Nullable/undefined type aliases

Type aliases must not include |null or |undefined in a union type. Nullable aliases typically indicate that null values are being passed around through too many layers of an application, and this clouds the source of the original issue that resulted in null. They also make it unclear when specific values on a class or interface might be absent.

Instead, code must only add |null or |undefined when the alias is actually used. Code should deal with null values close to where they arise, using the above techniques.

// Bad
type CoffeeResponse = Latte|Americano|undefined;

class CoffeeService {
  getLatte(): CoffeeResponse { ... };
// Better
type CoffeeResponse = Latte|Americano;

class CoffeeService {
  getLatte(): CoffeeResponse|undefined { ... };

Prefer optional over |undefined

In addition, TypeScript supports a special construct for optional parameters and fields, using ?:

interface CoffeeOrder {
  sugarCubes: number;
  milk?: Whole|LowFat|HalfHalf;

function pourCoffee(volume?: Milliliter) { ... }

Optional parameters implicitly include |undefined in their type. However, they are different in that they can be left out when constructing a value or calling a method. For example, {sugarCubes: 1} is a valid CoffeeOrder because milk is optional.

Use optional fields (on interfaces or classes) and parameters rather than a |undefined type.

For classes preferably avoid this pattern altogether and initialize as many fields as possible.

class MyClass {
  field = '';

Use structural types

TypeScript's type system is structural, not nominal. That is, a value matches a type if it has at least all the properties the type requires and the properties' types match, recursively.

When providing a structural-based implementation, explicitly include the type at the declaration of the symbol (this allows more precise type checking and error reporting).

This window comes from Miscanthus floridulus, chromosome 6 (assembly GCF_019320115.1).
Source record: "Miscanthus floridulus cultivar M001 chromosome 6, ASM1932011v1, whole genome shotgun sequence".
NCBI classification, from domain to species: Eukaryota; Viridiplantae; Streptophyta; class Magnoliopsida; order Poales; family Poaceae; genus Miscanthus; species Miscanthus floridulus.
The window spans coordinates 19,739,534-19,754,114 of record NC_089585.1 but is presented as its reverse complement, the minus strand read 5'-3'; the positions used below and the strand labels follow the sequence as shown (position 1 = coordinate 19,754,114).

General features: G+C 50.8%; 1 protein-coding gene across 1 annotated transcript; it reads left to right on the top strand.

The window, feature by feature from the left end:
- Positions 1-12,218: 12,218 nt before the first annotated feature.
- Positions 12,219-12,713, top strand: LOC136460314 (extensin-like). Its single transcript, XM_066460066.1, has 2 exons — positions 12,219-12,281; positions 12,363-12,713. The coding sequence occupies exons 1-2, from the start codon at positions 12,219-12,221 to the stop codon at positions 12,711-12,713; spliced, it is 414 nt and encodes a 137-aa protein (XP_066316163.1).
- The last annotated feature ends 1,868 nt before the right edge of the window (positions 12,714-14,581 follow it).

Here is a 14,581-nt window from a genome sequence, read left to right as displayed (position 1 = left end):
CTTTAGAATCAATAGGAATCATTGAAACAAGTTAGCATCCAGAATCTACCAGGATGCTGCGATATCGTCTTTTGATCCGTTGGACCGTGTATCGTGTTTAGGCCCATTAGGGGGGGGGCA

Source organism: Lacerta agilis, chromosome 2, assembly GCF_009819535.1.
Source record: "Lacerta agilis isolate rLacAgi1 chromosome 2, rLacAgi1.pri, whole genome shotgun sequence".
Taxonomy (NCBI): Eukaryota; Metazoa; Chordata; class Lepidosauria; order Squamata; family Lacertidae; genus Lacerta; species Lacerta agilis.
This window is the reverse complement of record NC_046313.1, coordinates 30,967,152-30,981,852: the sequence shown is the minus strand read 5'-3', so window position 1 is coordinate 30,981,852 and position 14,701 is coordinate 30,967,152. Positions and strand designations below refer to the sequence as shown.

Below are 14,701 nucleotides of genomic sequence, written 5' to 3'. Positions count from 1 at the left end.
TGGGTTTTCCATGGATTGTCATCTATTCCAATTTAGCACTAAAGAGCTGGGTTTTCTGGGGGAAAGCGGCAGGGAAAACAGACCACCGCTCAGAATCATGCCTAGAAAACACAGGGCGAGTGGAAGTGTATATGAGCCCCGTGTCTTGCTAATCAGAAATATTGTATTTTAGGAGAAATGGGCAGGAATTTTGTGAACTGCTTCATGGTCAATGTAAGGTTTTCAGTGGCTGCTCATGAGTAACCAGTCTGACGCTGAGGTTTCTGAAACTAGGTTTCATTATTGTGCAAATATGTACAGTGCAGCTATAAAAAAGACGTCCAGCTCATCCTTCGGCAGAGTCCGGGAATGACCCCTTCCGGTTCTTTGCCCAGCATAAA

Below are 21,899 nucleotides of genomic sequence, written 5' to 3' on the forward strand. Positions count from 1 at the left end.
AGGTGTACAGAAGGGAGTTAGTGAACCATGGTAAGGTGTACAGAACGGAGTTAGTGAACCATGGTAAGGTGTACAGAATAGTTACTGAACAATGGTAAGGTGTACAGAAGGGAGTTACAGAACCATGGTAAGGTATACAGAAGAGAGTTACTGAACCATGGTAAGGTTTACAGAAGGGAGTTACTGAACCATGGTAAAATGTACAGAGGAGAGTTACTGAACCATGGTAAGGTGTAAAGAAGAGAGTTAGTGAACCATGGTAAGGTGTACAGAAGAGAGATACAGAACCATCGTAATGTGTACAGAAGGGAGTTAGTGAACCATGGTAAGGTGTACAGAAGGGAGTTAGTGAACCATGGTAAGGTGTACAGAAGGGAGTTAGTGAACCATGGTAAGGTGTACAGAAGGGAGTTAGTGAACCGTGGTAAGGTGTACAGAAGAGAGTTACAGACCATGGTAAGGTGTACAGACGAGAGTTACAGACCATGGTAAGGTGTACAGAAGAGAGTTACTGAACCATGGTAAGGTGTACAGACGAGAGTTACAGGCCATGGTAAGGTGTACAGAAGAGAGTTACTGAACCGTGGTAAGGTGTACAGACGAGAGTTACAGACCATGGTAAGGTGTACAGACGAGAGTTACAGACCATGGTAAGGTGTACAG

const foo: Foo = {
  a: 123,
  b: 'abc',
const badFoo = {
  a: 123,
  b: 'abc',

Use interfaces to define structural types, not classes

interface Foo {
  a: number;
  b: string;

const foo: Foo = {
  a: 123,
  b: 'abc',
class Foo {
  readonly a: number;
  readonly b: number;

const foo: Foo = {
  a: 123,
  b: 'abc',


The badFoo object above relies on type inference. Additional fields could be added to badFoo and the type is inferred based on the object itself.

When passing a badFoo to a function that takes a Foo, the error will be at the function call site, rather than at the object declaration site. This is also useful when changing the surface of an interface across broad codebases.

interface Animal {
  sound: string;
  name: string;

function makeSound(animal: Animal) {}

 * 'cat' has an inferred type of '{sound: string}'
const cat = {
  sound: 'meow',

 * 'cat' does not meet the type contract required for the function, so the
 * TypeScript compiler errors here, which may be very far from where 'cat' is
 * defined.

 * Horse has a structural type and the type error shows here rather than the
 * function call.  'horse' does not meet the type contract of 'Animal'.
const horse: Animal = {
  sound: 'niegh',

const dog: Animal = {
  sound: 'bark',
  name: 'MrPickles',


Prefer interfaces over type literal aliases

TypeScript supports type aliases for naming a type expression. This can be used to name primitives, unions, tuples, and any other types.

However, when declaring types for objects, use interfaces instead of a type alias for the object literal expression.

interface User {
  firstName: string;
  lastName: string;
type User = {
  firstName: string,
  lastName: string,


These forms are nearly equivalent, so under the principle of just choosing one out of two forms to prevent variation, we should choose one. Additionally, there are also interesting technical reasons to prefer interface. That page quotes the TypeScript team lead: Honestly, my take is that it should really just be interfaces for anything that they can model. There is no benefit to type aliases when there are so many issues around display/perf.

Array<T> Type